Best Answer

It translates to, "Perhaps someday it will help* to have remembered even these things." It is from Book 1 of Vergil's Aeneid.

It relates to all those things in one's life... all those trials and tribulations that occur in everyone's life that, at the time, seem insurmountable... but which, years later, we look back with clearer vision and see as a turning point... a crossroads, if you will, in our life.

*Note on "iuvabit"--the basic definition is "help" ("it will help"), but in this case it means something more like "it will be pleasant." A similar thought in English is, "Sometime we'll look back on this and laugh."

User Avatar

Wiki User

13y ago
This answer is:
User Avatar

Add your answer:

Earn +20 pts
Q: What does Forsan et haec olim meminisse iuvabit mean?
Write your answer...
Still have questions?
magnify glass
Related questions

What does Forsan et haec olim meminisse juvabit mean?

Perhaps in the future even these things will be pleasant to remember. Virgil Aeneid Bk I. I believe Mike Gallagher

What does the Latin phrase Haec olim memanisse juvabit mean in English?

The Latin phrase Haec olim meminisse juvabis means "someday, you will be happy to remember even these things". It comes from Vergil's Aeneid.

What does the latin word haec mean in English?

Haec is the Latin word for "this" or "those"

What does Sunt tria haec unum mean?

These three are one.

What does Haec vita mea est bellum Pace tua est peccatum mean?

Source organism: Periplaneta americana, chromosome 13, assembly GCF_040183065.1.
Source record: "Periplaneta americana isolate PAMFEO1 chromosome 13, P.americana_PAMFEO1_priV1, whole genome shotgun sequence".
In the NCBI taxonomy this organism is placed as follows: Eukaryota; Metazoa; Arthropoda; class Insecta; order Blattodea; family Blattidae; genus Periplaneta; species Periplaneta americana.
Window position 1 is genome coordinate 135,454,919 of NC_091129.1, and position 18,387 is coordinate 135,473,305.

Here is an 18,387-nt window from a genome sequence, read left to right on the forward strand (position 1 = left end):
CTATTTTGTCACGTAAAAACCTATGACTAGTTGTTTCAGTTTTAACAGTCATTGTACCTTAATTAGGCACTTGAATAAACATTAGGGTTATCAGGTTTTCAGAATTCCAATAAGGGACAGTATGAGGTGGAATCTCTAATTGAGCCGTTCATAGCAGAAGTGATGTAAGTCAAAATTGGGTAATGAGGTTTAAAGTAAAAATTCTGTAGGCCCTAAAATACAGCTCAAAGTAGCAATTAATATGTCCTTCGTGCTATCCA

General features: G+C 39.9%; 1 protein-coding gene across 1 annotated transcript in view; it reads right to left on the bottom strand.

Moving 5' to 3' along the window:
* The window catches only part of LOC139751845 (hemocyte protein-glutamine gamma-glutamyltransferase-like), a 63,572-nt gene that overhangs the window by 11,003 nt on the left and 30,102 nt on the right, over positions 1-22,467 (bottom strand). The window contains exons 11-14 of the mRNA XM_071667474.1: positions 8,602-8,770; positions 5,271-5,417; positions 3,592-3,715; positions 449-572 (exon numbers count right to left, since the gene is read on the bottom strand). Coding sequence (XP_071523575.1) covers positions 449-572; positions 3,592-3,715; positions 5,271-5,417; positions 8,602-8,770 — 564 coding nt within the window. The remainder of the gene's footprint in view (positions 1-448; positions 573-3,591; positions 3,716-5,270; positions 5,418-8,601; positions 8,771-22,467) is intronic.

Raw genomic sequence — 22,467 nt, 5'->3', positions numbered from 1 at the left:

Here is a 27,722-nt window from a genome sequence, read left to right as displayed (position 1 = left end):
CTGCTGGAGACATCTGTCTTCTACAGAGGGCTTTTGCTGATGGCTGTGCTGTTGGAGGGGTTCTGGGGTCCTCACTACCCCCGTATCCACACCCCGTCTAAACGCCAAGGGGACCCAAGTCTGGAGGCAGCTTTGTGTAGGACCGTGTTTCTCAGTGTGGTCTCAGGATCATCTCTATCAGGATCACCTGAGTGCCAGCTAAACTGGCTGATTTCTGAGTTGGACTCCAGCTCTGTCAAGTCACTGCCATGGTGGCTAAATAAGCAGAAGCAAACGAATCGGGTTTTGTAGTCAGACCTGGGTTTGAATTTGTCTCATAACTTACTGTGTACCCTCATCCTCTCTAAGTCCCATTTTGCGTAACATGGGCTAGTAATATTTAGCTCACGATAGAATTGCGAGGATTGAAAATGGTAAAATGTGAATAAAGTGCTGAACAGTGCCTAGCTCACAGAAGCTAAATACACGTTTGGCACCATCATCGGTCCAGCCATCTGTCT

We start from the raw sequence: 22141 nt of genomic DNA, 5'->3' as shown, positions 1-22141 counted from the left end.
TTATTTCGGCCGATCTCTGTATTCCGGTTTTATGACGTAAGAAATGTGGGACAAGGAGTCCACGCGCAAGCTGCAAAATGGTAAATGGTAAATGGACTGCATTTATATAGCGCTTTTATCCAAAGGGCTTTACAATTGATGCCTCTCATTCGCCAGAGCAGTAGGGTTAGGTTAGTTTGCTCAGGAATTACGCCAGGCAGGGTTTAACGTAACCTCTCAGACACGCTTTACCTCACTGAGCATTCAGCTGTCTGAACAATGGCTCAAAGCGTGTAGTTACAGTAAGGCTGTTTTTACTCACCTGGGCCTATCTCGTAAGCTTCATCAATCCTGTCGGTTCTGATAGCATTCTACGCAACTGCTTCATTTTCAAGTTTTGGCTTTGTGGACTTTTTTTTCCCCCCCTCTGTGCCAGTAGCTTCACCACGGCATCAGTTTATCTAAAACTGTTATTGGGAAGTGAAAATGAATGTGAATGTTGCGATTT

Haec vita mea est - This is my life. Bellum pace tua est peccatum - War from your peace is a sin.

What does the latin phrase Haec enim finis philosophiae est gratias agite mean?

This in fact end philosophiae is give thanks drives himor to take a guess,Something like: this end philosophy drives him, in fact, is to give thanks

What is the latin word for the English word 'the'?

The Latin equivalent of the word 'English', as an adjective, is Anglicus or Britannicus. The equivalent as a noun is Anglus or Britannus. And the equivalent for the country of England is Anglia or Britannia. In each case, the 'B' forms are considered the more classical forms.

What does antequam haec legis mortuus ero utinam ex animo hominum tam celeriter memoria mea descedat mean?

Actually, the book where you read it (the Sally Lockhart mystery "The Ruby in the Smoke") gives the answer later on. It's "By the time you read this I will be dead. May I be as swiftly forgotten."

What does Ponderis you Domine mean?

Denuo hanc nonam litteram lege, quaeso. Amen dico vobis, quod haec una de Graecorum litterarum est. Nomen huius graece est upsilon. Propterea eloquium tuum non latine est. Graecum a romanis non legitur. Which is to say that the letter 'y' is not a native part of the Latin alphabet so this message is meaningless in Latin. However, "ponderis" could probably be understood as important or dependable, unchanging, etc. "Domine" is vocative and is addressing the lord. To recap: your message is something like "Lord, of an important or heavy or unchanging thing, " with "you" added into the mix.

Who was king Henry and what did he do?

he was a mean person who lived with mean people in a mean castle on a mean hill in a mean country in a mean continent in a mean world in a mean solar system in a mean galaxy in a mean universe in a mean dimension

What does (.)(.) mean?

you mean what you mean

What does mean mean in statistics?

Mean is the average.